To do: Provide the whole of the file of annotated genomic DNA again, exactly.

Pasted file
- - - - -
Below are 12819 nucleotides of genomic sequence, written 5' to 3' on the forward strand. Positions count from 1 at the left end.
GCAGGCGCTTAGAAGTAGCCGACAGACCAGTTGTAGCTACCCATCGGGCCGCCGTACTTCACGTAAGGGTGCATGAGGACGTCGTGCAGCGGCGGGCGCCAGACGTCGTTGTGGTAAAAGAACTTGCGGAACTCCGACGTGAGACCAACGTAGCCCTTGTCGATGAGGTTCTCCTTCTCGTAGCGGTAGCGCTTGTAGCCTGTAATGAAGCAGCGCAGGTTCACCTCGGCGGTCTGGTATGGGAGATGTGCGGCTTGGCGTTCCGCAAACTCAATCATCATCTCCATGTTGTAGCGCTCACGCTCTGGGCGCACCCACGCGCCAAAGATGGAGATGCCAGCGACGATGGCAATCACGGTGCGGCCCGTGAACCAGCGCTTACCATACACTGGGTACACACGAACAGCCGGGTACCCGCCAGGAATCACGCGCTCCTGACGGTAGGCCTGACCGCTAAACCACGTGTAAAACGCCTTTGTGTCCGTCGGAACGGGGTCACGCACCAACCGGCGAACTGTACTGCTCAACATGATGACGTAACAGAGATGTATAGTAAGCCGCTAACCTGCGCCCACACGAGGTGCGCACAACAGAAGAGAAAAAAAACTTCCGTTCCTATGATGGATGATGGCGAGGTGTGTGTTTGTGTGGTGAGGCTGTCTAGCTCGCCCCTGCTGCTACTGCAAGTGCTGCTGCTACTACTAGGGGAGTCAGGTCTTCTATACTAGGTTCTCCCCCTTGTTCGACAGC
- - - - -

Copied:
Below are 12819 nucleotides of genomic sequence, written 5' to 3' on the forward strand. Positions count from 1 at the left end.
GCAGGCGCTTAGAAGTAGCCGACAGACCAGTTGTAGCTACCCATCGGGCCGCCGTACTTCACGTAAGGGTGCATGAGGACGTCGTGCAGCGGCGGGCGCCAGACGTCGTTGTGGTAAAAGAACTTGCGGAACTCCGACGTGAGACCAACGTAGCCCTTGTCGATGAGGTTCTCCTTCTCGTAGCGGTAGCGCTTGTAGCCTGTAATGAAGCAGCGCAGGTTCACCTCGGCGGTCTGGTATGGGAGATGTGCGGCTTGGCGTTCCGCAAACTCAATCATCATCTCCATGTTGTAGCGCTCACGCTCTGGGCGCACCCACGCGCCAAAGATGGAGATGCCAGCGACGATGGCAATCACGGTGCGGCCCGTGAACCAGCGCTTACCATACACTGGGTACACACGAACAGCCGGGTACCCGCCAGGAATCACGCGCTCCTGACGGTAGGCCTGACCGCTAAACCACGTGTAAAACGCCTTTGTGTCCGTCGGAACGGGGTCACGCACCAACCGGCGAACTGTACTGCTCAACATGATGACGTAACAGAGATGTATAGTAAGCCGCTAACCTGCGCCCACACGAGGTGCGCACAACAGAAGAGAAAAAAAACTTCCGTTCCTATGATGGATGATGGCGAGGTGTGTGTTTGTGTGGTGAGGCTGTCTAGCTCGCCCCTGCTGCTACTGCAAGTGCTGCTGCTACTACTAGGGGAGTCAGGTCTTCTATACTAGGTTCTCCCCCTTGTTCGACAGC